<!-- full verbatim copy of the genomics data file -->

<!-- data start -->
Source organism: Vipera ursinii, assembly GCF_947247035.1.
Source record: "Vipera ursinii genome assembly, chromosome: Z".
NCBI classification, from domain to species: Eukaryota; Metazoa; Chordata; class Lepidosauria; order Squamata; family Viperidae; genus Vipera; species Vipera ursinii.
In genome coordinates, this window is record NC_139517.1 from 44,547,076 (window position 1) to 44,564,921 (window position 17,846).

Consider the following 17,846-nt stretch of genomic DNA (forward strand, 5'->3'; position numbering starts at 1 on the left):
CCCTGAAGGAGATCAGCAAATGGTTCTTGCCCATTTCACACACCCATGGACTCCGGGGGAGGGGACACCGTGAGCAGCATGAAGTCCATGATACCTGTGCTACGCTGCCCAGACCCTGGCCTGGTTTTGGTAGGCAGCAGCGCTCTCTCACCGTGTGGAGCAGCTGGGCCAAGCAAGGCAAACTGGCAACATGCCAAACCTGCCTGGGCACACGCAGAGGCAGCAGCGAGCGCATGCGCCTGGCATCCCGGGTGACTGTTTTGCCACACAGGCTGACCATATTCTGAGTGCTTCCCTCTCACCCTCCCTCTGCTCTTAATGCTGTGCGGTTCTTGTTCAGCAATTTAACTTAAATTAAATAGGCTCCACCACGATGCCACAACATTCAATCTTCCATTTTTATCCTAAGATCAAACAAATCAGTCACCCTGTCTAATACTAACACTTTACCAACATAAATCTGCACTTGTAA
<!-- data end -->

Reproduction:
Source organism: Vipera ursinii, assembly GCF_947247035.1.
Source record: "Vipera ursinii genome assembly, chromosome: Z".
NCBI classification, from domain to species: Eukaryota; Metazoa; Chordata; class Lepidosauria; order Squamata; family Viperidae; genus Vipera; species Vipera ursinii.
In genome coordinates, this window is record NC_139517.1 from 44,547,076 (window position 1) to 44,564,921 (window position 17,846).

Consider the following 17,846-nt stretch of genomic DNA (forward strand, 5'->3'; position numbering starts at 1 on the left):
CCCTGAAGGAGATCAGCAAATGGTTCTTGCCCATTTCACACACCCATGGACTCCGGGGGAGGGGACACCGTGAGCAGCATGAAGTCCATGATACCTGTGCTACGCTGCCCAGACCCTGGCCTGGTTTTGGTAGGCAGCAGCGCTCTCTCACCGTGTGGAGCAGCTGGGCCAAGCAAGGCAAACTGGCAACATGCCAAACCTGCCTGGGCACACGCAGAGGCAGCAGCGAGCGCATGCGCCTGGCATCCCGGGTGACTGTTTTGCCACACAGGCTGACCATATTCTGAGTGCTTCCCTCTCACCCTCCCTCTGCTCTTAATGCTGTGCGGTTCTTGTTCAGCAATTTAACTTAAATTAAATAGGCTCCACCACGATGCCACAACATTCAATCTTCCATTTTTATCCTAAGATCAAACAAATCAGTCACCCTGTCTAATACTAACACTTTACCAACATAAATCTGCACTTGTAA